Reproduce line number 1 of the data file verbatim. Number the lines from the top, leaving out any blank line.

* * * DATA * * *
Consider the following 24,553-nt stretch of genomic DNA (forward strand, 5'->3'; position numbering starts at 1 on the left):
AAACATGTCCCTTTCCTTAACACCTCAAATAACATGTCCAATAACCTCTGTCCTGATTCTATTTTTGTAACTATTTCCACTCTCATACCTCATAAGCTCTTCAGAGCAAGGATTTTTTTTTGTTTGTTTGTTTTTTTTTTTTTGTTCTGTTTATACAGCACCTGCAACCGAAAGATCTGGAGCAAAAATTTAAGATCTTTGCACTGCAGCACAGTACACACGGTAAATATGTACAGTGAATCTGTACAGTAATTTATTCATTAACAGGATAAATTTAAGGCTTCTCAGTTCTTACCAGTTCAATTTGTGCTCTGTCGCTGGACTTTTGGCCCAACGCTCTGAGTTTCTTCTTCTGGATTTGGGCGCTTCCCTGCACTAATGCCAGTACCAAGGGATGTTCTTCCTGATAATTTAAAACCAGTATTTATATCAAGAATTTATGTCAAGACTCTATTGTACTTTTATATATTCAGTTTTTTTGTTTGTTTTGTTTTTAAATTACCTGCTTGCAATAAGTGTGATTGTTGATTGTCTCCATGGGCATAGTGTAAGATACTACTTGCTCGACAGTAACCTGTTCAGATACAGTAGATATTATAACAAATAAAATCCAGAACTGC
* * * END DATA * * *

Consider the following 24,553-nt stretch of genomic DNA (forward strand, 5'->3'; position numbering starts at 1 on the left):